How often do you leverage rest?

Today is June 18 and the Navigate the Chaos question to consider is “how often do you leverage rest?” It is difficult to understand but resting along the path of navigating the chaos is an effective strategy.

In their 2017 book Peak Performance: Elevate Your Game, Avoid Burnout, and Thrive with the New Science of Success, authors Brad Stulberg and Steve Magness emphasized the need for rest, especially for athletes and devised the equation

Stress + Rest = Growth.


Stulberg and Magness acknowledged it is “as simple and as hard as that. As an athlete, if you want to improve something—your 100-meter time, say, or your deadlift PR—you’ve got to apply a challenge, some sort of stressor and then follow it with a period of rest and recovery. Too much stress without enough rest and you get injury, illness, and burnout. Not enough stress plus too much rest and you get complacency, boredom, and stagnation.”

They based their equation off research conducted by the American College of Sports Medicine, the country’s premier body on the application of fitness science, that officially endorsed training in this manner to increase size and strength. Meanwhile, a 2015 study published in the journal Frontiers in Physiology found that best endurance athletes in the world all have one thing in common: they oscillate between periods of stress and rest.

This equation of Stress + Rest = Growth can be found elsewhere and applied to other aspects of life, notably work.

Researcher Alex Soojung-Kim Pang published his results in a March 2017 article entitled “Darwin Was a Slacker and You Should Be Too” in which he declares “Many famous scientists have something in common—they didn’t work long hours. In fact, some of the greatest geniuses ‘worked’ only four hours a day.” How is that possible? How can the world’s greatest minds only work a few hours each day? Well the short answer is they rested.

Specifically, the scientists rested in-between bouts of creative transformation, generally operating in bursts of productivity lasting between 90 to 120 minutes. Implicitly they recognized what science now demonstrates—that the body as information system always rebuilds and renews.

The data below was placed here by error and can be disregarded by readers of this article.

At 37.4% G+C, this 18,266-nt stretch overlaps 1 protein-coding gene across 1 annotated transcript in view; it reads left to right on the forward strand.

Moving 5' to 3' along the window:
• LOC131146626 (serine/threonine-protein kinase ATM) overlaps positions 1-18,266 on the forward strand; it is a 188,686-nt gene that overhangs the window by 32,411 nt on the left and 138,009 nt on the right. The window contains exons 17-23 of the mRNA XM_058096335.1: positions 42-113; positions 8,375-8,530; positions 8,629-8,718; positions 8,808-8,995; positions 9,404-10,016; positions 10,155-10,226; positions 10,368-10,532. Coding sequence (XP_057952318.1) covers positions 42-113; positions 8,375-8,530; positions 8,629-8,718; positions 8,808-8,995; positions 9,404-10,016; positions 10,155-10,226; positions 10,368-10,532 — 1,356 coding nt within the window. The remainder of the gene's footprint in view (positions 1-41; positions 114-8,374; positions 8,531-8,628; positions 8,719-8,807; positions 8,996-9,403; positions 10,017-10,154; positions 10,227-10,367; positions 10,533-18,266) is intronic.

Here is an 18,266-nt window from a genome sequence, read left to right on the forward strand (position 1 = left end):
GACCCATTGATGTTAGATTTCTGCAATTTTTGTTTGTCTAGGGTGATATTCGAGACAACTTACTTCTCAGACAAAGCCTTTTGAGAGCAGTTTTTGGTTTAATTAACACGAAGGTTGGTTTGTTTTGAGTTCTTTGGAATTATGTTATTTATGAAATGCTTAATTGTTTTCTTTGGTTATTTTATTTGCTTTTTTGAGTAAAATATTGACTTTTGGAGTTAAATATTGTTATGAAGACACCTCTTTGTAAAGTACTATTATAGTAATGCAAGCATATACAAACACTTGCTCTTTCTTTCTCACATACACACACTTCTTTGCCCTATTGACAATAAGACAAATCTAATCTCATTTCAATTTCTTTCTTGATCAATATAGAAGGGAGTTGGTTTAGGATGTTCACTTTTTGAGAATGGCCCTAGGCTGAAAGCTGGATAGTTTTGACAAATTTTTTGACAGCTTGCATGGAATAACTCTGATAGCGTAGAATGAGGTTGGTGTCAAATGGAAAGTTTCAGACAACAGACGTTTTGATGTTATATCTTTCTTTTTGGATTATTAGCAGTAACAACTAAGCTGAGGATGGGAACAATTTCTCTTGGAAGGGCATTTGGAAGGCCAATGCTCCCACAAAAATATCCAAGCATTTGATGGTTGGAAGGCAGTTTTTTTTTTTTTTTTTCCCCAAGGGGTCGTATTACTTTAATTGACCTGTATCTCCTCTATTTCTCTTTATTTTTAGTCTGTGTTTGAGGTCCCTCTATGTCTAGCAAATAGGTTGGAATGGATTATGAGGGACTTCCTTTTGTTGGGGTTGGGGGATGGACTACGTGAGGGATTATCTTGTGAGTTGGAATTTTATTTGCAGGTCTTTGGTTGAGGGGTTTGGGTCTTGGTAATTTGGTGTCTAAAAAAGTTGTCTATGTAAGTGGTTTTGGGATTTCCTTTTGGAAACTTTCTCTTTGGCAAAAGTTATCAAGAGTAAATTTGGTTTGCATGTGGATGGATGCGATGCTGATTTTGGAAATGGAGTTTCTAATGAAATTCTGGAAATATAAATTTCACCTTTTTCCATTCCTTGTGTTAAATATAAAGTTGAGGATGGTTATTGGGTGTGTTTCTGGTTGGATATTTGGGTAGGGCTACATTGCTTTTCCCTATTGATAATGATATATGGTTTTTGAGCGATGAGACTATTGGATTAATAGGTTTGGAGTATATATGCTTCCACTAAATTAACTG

As you travel down the path of navigating the chaos, remember, human ‘downtime’ is not like the ‘rest’ of a car or a computer. In human downtime, the body is continually learning, especially when asleep. Rest is not only necessary for life and survival, but for the creative capacities that will power knowledge industries of the future. Biological intelligence can do more than make individuals smarter; it can enhance the performance of communities and societies.

Darwin split his day into morning and evening work, doing about four hours total. G.H. Hardy, one of the greatest mathematicians of the twentieth century and author of a celebrated autobiography worked in a four-hour stint in the morning, but with breaks. The great novelist Anthony Trollope wrote his 2500 words a day between 5:30 and 8:30 a.m. before rushing off to help run the British Postal Service; to him we also owe a version of the post box.

According to Alex Soojung-Kim Pang “scientists who spent 25 hours in the workplace were no more productive than those who spent five. The 60-plus-hour-a-week researchers were the least productive of all. The best students generally followed a pattern of practicing hardest and longest in the morning, taking a nap in the afternoon, and then having a second practice.” In other words, Stress + Rest = Growth.

Poet Maya Angelou wrote

“Every person needs to take one day away. A day in which one consciously separates the past from the future. Jobs, family, employers, and friends can exist one day without any one of us, and if our egos permit us to confess, they could exist eternally in our absence. Each person deserves a day away in which no problems are confronted, no solutions searched for. Each of us needs to withdraw from the cares which will not withdraw from us.”

How often do you use rest as a catalyst in the pursuit of your dreams?